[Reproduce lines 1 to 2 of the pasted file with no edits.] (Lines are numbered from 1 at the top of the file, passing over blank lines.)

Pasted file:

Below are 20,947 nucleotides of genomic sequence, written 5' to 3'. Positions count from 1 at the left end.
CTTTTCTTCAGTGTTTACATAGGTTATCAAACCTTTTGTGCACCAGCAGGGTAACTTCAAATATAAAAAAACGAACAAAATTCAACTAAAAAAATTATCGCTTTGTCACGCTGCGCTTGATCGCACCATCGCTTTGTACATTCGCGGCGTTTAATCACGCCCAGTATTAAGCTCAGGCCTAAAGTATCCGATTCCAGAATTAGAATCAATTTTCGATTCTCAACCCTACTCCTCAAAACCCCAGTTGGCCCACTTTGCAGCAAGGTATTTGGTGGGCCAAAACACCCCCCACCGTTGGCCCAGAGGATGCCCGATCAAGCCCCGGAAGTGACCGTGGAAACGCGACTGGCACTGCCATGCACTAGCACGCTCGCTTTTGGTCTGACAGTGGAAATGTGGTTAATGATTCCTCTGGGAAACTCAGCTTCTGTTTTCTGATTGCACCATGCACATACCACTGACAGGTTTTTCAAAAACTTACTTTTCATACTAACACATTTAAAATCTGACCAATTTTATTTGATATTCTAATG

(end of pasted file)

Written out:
Below are 20,947 nucleotides of genomic sequence, written 5' to 3'. Positions count from 1 at the left end.
CTTTTCTTCAGTGTTTACATAGGTTATCAAACCTTTTGTGCACCAGCAGGGTAACTTCAAATATAAAAAAACGAACAAAATTCAACTAAAAAAATTATCGCTTTGTCACGCTGCGCTTGATCGCACCATCGCTTTGTACATTCGCGGCGTTTAATCACGCCCAGTATTAAGCTCAGGCCTAAAGTATCCGATTCCAGAATTAGAATCAATTTTCGATTCTCAACCCTACTCCTCAAAACCCCAGTTGGCCCACTTTGCAGCAAGGTATTTGGTGGGCCAAAACACCCCCCACCGTTGGCCCAGAGGATGCCCGATCAAGCCCCGGAAGTGACCGTGGAAACGCGACTGGCACTGCCATGCACTAGCACGCTCGCTTTTGGTCTGACAGTGGAAATGTGGTTAATGATTCCTCTGGGAAACTCAGCTTCTGTTTTCTGATTGCACCATGCACATACCACTGACAGGTTTTTCAAAAACTTACTTTTCATACTAACACATTTAAAATCTGACCAATTTTATTTGATATTCTAATG